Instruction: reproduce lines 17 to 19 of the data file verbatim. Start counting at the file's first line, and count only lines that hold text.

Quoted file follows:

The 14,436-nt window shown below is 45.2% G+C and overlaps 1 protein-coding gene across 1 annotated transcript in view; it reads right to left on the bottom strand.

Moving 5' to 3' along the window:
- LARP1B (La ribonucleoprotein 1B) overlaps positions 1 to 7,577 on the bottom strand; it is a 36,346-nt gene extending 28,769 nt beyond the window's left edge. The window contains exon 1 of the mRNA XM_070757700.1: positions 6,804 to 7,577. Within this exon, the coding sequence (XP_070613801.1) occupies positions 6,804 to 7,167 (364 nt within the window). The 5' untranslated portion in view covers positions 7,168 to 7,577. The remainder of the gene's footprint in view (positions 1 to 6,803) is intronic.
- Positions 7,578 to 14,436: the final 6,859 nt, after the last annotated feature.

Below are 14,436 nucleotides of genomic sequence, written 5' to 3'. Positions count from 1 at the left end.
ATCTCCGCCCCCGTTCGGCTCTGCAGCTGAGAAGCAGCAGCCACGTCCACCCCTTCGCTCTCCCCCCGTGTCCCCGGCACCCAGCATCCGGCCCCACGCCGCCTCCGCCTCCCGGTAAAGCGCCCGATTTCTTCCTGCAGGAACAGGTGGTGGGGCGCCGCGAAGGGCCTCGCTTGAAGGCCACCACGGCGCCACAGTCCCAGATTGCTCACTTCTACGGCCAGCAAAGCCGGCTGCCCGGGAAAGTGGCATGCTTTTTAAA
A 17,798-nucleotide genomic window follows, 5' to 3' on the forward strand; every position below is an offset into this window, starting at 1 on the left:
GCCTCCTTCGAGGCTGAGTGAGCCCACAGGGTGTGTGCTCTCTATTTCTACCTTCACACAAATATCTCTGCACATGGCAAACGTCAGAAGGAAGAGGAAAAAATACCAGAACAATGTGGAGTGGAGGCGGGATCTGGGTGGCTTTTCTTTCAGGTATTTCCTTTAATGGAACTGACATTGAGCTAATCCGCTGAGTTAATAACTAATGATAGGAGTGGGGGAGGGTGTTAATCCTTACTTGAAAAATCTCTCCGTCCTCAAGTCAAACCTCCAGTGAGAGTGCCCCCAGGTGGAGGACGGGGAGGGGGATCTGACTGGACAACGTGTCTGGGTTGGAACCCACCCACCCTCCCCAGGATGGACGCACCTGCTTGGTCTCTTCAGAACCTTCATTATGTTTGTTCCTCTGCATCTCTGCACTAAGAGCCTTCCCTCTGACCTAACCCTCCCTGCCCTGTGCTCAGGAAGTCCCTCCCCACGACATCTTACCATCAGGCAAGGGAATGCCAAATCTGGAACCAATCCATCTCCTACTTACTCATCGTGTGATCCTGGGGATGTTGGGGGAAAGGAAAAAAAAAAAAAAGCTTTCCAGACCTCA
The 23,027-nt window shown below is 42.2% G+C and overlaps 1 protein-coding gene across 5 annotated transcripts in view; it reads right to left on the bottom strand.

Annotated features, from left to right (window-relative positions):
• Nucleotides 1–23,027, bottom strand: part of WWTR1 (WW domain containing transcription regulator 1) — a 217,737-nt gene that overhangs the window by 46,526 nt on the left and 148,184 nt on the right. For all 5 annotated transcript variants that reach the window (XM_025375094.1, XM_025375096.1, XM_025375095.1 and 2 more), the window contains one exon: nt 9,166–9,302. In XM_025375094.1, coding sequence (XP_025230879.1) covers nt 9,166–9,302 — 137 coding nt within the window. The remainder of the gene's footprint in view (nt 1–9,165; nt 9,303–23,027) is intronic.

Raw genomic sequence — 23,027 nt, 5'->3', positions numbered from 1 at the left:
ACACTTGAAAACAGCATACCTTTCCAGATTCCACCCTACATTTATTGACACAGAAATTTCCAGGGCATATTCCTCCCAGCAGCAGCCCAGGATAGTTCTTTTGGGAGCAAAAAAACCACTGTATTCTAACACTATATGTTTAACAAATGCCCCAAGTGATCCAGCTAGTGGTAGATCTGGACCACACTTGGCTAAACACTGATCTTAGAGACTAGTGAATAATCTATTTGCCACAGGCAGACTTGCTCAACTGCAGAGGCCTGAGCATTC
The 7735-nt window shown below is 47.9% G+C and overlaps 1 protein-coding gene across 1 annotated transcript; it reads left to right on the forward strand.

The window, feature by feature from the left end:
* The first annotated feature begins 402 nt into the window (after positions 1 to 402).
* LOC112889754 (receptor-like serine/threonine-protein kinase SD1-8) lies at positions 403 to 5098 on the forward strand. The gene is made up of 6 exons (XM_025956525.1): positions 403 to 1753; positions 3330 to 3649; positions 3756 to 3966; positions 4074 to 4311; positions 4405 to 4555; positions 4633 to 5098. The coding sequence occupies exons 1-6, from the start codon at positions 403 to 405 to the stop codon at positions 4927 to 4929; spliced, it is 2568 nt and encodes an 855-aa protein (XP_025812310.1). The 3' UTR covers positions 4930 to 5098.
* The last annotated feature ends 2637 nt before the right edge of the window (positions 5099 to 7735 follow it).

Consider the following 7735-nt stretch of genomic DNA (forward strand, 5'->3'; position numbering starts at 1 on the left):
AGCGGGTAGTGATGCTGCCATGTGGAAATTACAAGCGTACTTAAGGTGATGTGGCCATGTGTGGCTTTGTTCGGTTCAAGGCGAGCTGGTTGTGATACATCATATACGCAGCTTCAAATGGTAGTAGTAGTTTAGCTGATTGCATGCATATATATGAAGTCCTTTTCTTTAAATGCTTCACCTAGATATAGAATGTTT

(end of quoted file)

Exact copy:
* LOC112889754 (receptor-like serine/threonine-protein kinase SD1-8) lies at positions 403 to 5098 on the forward strand. The gene is made up of 6 exons (XM_025956525.1): positions 403 to 1753; positions 3330 to 3649; positions 3756 to 3966; positions 4074 to 4311; positions 4405 to 4555; positions 4633 to 5098. The coding sequence occupies exons 1-6, from the start codon at positions 403 to 405 to the stop codon at positions 4927 to 4929; spliced, it is 2568 nt and encodes an 855-aa protein (XP_025812310.1). The 3' UTR covers positions 4930 to 5098.
* The last annotated feature ends 2637 nt before the right edge of the window (positions 5099 to 7735 follow it).

Consider the following 7735-nt stretch of genomic DNA (forward strand, 5'->3'; position numbering starts at 1 on the left):